To address these problems, the international community agreed to conduct negotiations on issues related to the Areas Beyond National Jurisdiction in 2004. In 2011, a majority of states agreed to form a negotiating agreed "package". In the package, creating marine protected areas and conducting environmental impact assessments are closely related to environmental protection.
China has been a serious participant in the negotiations from the beginning and stands firmly with the developing countries. In 2017, the director of the Department of Treaty and Law at the Chinese Ministry of Foreign Affairs stated that the negotiations on the Biodiversity Beyond National Jurisdiction agreement were the single most important international legal negotiations for the Chinese government at present. China has stood firmly with other developing countries in the negotiations. It has formed an informal alliance that many of the G77 countries in the negotiations to advocate their shared national interests.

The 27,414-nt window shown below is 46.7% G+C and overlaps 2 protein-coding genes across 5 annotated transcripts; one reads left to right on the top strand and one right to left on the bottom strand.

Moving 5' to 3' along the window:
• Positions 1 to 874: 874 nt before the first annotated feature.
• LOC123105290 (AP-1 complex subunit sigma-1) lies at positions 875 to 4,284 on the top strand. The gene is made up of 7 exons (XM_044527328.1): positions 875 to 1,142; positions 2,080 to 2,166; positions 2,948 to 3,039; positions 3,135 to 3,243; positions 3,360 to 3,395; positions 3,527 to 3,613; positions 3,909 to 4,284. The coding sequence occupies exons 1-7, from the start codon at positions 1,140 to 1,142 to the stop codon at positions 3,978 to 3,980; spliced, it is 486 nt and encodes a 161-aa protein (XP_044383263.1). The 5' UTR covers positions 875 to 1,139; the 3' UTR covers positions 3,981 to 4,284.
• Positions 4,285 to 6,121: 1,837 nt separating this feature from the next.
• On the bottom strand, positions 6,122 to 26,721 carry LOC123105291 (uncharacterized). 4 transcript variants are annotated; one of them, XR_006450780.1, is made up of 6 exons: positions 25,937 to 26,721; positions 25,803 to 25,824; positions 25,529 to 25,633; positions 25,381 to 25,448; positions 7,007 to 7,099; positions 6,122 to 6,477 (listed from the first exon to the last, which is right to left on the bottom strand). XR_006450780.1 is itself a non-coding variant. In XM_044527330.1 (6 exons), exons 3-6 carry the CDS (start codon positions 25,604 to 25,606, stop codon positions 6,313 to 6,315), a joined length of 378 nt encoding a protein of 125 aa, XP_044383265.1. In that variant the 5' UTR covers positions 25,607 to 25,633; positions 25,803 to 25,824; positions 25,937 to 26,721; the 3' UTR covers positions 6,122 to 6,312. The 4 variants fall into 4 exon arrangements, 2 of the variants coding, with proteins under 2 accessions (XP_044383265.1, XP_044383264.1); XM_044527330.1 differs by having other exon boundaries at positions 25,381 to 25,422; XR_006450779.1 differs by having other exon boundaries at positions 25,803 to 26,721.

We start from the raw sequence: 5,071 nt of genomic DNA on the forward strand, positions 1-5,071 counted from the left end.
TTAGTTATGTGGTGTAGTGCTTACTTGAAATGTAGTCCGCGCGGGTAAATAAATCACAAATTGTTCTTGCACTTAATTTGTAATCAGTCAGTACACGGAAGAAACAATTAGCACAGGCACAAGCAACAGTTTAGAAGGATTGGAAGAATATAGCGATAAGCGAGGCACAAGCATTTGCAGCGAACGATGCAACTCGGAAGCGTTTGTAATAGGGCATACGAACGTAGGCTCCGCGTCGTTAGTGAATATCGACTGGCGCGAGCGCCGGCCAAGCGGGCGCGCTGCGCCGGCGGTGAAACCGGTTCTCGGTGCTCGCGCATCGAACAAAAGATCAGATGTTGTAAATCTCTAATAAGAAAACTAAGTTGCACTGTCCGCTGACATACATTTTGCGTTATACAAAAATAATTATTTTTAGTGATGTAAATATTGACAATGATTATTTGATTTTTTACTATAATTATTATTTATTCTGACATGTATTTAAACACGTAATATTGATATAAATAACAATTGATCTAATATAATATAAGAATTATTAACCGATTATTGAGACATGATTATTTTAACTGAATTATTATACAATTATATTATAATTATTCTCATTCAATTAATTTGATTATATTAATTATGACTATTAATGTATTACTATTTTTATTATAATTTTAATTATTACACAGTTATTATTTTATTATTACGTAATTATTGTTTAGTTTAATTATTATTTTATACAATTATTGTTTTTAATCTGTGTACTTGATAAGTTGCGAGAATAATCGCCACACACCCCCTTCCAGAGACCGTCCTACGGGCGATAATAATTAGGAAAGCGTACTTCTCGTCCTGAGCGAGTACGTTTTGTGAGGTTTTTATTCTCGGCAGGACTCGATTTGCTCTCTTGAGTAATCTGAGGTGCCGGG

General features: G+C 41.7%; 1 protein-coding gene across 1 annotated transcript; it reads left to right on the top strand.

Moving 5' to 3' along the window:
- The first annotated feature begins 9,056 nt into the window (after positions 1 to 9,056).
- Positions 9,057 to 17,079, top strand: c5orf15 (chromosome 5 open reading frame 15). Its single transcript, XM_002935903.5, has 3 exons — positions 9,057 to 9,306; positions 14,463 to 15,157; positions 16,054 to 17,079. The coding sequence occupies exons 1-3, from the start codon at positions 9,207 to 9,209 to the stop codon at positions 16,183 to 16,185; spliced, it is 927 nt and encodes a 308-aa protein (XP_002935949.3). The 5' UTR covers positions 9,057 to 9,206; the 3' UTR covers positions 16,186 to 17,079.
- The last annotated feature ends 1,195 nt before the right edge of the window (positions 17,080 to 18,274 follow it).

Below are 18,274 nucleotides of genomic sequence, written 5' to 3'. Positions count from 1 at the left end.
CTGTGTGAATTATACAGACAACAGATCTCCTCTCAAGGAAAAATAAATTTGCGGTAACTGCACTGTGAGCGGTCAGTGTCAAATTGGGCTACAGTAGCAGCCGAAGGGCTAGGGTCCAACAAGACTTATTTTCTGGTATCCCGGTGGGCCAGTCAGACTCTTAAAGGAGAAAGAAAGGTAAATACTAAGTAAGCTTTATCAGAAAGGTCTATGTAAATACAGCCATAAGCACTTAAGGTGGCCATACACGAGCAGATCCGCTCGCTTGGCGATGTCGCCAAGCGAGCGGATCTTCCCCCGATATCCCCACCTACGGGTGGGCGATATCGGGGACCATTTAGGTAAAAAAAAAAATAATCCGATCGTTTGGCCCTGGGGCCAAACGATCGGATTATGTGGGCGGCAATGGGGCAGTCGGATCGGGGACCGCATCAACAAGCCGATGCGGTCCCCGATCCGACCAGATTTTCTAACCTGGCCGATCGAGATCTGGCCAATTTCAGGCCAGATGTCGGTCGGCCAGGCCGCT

China believes that marine protected areas are tools to protect the environment, rather than the goal, as many Western countries claim. A cost-effective analysis should be conducted before acting, and solid scientific evidence and different management tools are the basis for the establishment of any marine protected areas. For China, the protected areas serve not just environmental protection, but also promote the development of the ocean economy.
With regard to the environmental impact assessments, China believes that sovereign states, no matter big or small, should be the core actors. China is cooperating with other countries to advocate the concept that sovereign states can do the best in terms of the substance of the environmental impact assessments and in protecting the environment. Any new institutional arrangements should also comply with the related articles of the United Nations Convention on the Law of the Sea.